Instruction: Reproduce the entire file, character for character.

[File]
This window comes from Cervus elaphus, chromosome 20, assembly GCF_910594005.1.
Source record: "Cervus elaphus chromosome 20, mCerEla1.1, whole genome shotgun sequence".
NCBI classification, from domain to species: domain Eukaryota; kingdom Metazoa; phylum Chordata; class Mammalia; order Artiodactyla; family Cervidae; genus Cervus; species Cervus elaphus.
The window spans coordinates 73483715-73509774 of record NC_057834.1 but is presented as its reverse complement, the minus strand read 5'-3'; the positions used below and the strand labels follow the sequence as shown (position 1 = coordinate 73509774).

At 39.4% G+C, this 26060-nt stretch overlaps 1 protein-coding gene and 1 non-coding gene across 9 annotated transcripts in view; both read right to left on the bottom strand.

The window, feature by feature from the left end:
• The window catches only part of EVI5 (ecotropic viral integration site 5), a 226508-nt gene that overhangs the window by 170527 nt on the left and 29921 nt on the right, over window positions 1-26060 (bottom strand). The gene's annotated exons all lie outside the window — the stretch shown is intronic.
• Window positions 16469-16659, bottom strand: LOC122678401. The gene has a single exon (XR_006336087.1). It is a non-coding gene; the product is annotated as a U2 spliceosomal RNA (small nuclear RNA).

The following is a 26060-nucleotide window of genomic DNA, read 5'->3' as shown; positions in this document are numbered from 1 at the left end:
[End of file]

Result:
This window comes from Cervus elaphus, chromosome 20, assembly GCF_910594005.1.
Source record: "Cervus elaphus chromosome 20, mCerEla1.1, whole genome shotgun sequence".
NCBI classification, from domain to species: domain Eukaryota; kingdom Metazoa; phylum Chordata; class Mammalia; order Artiodactyla; family Cervidae; genus Cervus; species Cervus elaphus.
The window spans coordinates 73483715-73509774 of record NC_057834.1 but is presented as its reverse complement, the minus strand read 5'-3'; the positions used below and the strand labels follow the sequence as shown (position 1 = coordinate 73509774).

At 39.4% G+C, this 26060-nt stretch overlaps 1 protein-coding gene and 1 non-coding gene across 9 annotated transcripts in view; both read right to left on the bottom strand.

The window, feature by feature from the left end:
• The window catches only part of EVI5 (ecotropic viral integration site 5), a 226508-nt gene that overhangs the window by 170527 nt on the left and 29921 nt on the right, over window positions 1-26060 (bottom strand). The gene's annotated exons all lie outside the window — the stretch shown is intronic.
• Window positions 16469-16659, bottom strand: LOC122678401. The gene has a single exon (XR_006336087.1). It is a non-coding gene; the product is annotated as a U2 spliceosomal RNA (small nuclear RNA).

The following is a 26060-nucleotide window of genomic DNA, read 5'->3' as shown; positions in this document are numbered from 1 at the left end: